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news and thoughts on and around the development of the iCite net
by Jay Fienberg

How can we move the web?

posted: May 31, 2006 1:52:29 AM

With the iCite net project, I imagined a world wide web that extended 1) beyond the bounds of the physicalness and hierarchy of URLs, and 2) across multiple protocols, beyond just HTTP. (I also imagined a web that extended beyond singular data formats, but I am not going to talk about that now.)

So, in this post, I will attempt to merge a couple things I've been thinking about lately: a crazy idea about using email as an alternative world wide web, and the undermining of net neutrality (which I think is explained well in Ethan Zuckerman's article, One Internet, Indivisible—see also his blog post on Net Neutrality, and the hope the US could learn some lessons from African experience, and Amnesty International's

Part of what makes the World Wide Web great is that all of it is everywhere in the one-click-away sense. And, part of what's a liability of the World Wide Web is that it's one-click-away-ness is dependent on the physicalness of URLs and on the HTTP protocol. (By physicalness, I am referring to the fact that URLs more so than not directly indicate physical servers configured in hierarchical relationships to each other, e.g., from DNS down to a specific website down to the file path of a resource.)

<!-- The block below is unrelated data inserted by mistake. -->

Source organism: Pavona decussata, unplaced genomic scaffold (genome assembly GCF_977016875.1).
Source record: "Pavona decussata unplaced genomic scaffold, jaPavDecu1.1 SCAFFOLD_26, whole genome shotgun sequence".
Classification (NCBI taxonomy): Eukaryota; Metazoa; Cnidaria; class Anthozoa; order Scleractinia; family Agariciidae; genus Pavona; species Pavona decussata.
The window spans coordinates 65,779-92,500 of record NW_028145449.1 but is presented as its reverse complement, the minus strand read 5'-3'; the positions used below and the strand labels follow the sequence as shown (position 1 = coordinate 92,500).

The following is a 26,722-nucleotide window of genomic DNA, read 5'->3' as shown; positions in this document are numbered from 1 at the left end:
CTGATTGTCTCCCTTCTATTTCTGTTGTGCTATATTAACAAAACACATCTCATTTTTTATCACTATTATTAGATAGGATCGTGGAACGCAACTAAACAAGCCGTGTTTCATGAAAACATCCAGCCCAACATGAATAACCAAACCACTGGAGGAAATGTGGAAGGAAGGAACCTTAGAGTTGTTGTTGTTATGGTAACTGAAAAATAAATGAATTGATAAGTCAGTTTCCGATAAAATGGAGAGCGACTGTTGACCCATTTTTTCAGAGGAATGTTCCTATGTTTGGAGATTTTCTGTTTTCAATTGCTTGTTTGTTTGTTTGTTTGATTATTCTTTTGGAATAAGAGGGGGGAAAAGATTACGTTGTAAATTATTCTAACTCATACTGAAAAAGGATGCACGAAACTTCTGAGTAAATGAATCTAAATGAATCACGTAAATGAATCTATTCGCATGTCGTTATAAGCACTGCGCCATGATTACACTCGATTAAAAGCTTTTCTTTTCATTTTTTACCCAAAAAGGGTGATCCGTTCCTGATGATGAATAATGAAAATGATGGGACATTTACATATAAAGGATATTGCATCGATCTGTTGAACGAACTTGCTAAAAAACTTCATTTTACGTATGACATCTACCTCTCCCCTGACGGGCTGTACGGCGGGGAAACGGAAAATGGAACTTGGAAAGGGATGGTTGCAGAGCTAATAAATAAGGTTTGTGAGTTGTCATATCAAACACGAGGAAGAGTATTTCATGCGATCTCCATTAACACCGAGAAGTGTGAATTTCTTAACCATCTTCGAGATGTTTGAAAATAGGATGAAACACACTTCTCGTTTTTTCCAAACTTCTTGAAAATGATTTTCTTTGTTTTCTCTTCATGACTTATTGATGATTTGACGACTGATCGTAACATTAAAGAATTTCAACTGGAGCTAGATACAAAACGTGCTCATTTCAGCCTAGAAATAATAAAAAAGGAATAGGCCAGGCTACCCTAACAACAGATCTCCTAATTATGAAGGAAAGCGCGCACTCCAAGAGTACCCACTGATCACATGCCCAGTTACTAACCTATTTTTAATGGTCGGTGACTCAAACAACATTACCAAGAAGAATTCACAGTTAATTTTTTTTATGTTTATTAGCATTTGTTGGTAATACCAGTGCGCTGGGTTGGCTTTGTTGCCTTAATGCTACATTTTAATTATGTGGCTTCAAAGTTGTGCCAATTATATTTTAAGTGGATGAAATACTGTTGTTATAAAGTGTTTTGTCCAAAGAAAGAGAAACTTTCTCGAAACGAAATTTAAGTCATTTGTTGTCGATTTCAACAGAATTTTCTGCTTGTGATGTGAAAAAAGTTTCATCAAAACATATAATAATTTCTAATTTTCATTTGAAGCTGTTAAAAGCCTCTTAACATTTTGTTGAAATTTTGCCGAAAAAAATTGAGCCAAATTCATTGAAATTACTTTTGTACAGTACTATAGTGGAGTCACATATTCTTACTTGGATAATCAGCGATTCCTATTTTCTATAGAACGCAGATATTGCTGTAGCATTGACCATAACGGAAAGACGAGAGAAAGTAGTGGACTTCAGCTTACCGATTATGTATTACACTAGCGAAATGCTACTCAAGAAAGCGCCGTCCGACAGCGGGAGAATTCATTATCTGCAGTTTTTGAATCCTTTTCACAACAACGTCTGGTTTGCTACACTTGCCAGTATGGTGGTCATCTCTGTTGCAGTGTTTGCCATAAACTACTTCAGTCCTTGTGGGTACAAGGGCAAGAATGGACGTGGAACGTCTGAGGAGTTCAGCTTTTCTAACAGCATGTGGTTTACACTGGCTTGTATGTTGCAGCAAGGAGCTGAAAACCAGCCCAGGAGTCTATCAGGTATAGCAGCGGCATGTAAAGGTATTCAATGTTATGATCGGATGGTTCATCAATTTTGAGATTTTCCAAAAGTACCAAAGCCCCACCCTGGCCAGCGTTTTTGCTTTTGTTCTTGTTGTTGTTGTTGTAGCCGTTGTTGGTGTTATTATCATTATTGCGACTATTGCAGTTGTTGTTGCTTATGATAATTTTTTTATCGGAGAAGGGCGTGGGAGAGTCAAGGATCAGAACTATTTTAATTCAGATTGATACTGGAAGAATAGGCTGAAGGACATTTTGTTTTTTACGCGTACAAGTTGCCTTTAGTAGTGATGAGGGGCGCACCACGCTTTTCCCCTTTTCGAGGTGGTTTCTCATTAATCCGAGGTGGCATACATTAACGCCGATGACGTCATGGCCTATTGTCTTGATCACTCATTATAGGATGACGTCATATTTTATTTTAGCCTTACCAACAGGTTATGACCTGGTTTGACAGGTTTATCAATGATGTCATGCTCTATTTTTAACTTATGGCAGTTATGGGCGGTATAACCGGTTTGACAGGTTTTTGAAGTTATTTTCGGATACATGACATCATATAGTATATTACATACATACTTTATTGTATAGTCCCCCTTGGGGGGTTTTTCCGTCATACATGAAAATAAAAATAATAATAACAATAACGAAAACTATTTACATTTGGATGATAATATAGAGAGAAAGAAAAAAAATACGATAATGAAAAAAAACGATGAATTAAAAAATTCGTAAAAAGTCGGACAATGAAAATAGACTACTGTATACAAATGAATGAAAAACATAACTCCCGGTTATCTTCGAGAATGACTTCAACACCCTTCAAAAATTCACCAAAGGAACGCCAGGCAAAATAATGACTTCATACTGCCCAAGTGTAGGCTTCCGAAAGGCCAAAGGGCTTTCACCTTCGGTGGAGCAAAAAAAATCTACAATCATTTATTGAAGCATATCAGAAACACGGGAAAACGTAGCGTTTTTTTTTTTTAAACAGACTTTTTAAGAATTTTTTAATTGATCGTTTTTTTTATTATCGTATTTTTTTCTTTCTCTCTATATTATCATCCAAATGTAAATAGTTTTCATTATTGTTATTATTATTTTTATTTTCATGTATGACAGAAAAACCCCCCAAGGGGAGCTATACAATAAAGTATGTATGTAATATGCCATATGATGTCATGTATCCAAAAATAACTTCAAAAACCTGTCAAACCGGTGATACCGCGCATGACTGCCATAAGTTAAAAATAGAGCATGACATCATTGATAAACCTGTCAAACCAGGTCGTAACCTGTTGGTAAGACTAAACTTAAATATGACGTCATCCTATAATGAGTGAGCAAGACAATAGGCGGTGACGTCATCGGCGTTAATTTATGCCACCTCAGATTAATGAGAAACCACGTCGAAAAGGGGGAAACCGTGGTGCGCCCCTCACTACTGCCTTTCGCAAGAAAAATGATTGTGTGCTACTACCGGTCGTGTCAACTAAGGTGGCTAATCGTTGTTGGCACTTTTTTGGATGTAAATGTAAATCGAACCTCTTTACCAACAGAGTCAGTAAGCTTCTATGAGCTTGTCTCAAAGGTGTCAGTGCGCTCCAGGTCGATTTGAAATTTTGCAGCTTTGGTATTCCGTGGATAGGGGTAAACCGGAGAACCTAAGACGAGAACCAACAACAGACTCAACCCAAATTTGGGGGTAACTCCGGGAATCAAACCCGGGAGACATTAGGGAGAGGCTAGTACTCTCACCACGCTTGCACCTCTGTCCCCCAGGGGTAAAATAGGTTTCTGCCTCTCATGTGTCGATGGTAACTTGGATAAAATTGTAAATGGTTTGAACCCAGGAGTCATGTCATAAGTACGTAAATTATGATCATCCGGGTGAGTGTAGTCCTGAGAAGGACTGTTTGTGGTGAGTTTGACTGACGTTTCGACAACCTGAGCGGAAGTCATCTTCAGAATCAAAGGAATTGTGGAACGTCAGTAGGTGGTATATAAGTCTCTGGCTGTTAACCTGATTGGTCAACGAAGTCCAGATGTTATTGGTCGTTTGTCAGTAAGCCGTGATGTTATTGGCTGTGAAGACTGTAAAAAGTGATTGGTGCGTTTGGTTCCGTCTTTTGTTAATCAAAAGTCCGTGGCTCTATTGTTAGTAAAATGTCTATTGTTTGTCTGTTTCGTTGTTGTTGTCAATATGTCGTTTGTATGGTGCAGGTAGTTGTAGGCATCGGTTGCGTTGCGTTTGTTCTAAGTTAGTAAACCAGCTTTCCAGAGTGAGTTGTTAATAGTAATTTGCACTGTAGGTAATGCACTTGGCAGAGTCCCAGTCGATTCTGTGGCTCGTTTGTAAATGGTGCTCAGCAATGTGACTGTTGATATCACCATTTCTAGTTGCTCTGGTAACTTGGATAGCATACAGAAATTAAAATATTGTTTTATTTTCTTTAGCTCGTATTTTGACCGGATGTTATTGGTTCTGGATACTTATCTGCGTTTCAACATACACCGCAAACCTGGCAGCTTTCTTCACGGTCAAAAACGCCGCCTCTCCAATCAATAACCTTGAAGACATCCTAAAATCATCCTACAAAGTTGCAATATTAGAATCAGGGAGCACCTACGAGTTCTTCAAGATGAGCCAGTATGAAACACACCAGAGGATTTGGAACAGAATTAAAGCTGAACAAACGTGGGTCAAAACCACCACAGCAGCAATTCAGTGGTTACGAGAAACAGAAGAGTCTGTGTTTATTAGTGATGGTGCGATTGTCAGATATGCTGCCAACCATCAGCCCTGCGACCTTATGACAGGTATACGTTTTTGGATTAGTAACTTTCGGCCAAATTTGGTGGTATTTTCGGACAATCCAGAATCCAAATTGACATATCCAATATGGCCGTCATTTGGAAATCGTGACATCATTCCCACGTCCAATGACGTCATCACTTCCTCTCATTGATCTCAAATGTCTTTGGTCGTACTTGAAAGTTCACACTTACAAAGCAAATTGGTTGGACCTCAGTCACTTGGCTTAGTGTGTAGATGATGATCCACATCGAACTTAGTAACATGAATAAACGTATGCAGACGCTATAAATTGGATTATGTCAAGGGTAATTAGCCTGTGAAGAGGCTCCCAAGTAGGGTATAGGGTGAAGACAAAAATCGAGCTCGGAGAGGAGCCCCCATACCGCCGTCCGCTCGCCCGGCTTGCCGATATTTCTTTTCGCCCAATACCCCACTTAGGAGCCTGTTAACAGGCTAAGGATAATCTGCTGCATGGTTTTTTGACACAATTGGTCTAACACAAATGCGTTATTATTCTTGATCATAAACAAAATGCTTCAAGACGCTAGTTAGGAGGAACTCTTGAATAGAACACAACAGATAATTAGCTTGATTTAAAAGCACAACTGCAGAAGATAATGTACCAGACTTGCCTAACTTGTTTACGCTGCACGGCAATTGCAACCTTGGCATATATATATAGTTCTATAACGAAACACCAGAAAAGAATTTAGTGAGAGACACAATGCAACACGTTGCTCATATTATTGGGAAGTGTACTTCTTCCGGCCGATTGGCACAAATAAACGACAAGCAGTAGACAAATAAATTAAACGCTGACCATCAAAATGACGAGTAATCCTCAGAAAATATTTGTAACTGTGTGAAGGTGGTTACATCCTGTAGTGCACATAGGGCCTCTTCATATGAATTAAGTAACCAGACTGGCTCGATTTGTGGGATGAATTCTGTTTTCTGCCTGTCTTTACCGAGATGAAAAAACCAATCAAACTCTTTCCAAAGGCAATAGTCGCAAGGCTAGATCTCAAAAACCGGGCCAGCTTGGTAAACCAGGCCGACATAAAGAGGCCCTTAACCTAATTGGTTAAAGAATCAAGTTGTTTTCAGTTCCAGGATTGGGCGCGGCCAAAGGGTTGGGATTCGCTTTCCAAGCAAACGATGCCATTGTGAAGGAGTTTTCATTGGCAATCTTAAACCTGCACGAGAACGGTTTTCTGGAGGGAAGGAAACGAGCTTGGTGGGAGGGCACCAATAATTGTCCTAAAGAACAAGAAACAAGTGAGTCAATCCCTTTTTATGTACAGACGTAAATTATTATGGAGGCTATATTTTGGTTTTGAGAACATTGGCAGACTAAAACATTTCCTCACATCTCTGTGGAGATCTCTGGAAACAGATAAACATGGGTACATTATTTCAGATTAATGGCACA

Where the net neutrality issue comes in is in how companies and governments use the physicalness of URLs and our reliance on HTTP to block parts of the web from being everywhere, i.e., these entities are not respecting the world of ends principles, aka net neutrality.

This destruction of net neutrality is happening to one or other degree in different countries, and may happen across the board at the carrier level in the US (more info that might help us stop this). And, so, I've been thinking about how we might want to move the web someplace(s) else that keeps it available.

Now, the someplace(s) else can't be simply another country. And, that's where my #1 and #2 ideas come into play: the someplace(s) else are 1) a web not bound within URLs, and 2) a web not bound within HTTP.


So, just as an exercise for the reader: why should web resources only live in one place on the web, i.e., be tied to a single URL? Why should the web be navigable only via HTTP? Why not have a web where the same information can be addressed in many places at once? Why not have a web that is accessible via multiple protocols?


Now, onto my crazy ideas about email.

When those of us involved with creating the web get excited about "user generated content", i.e., ordinary people sharing info with each other on the web, I think we sometimes forget that these ordinary people, in many ways, have been very effectively sharing info with each other via email for many years.

Having gone through both a few years of "email is dead" idealism and also seen how intensively people use email in a number of settings, I've started to come around to the idea that email is better for "user generated content" than the web in some ways, albeit existing email user interfaces have never evolved into true web interfaces.

To the degree that links are what makes the web work, we need to acknowledge that mostly "links" mean "the browser user interface that let's people click on links and surf from one web page to another". So, I've been imagining a purely email-based equivalent, e.g., where clicking on a link in one email lets you surf to another email.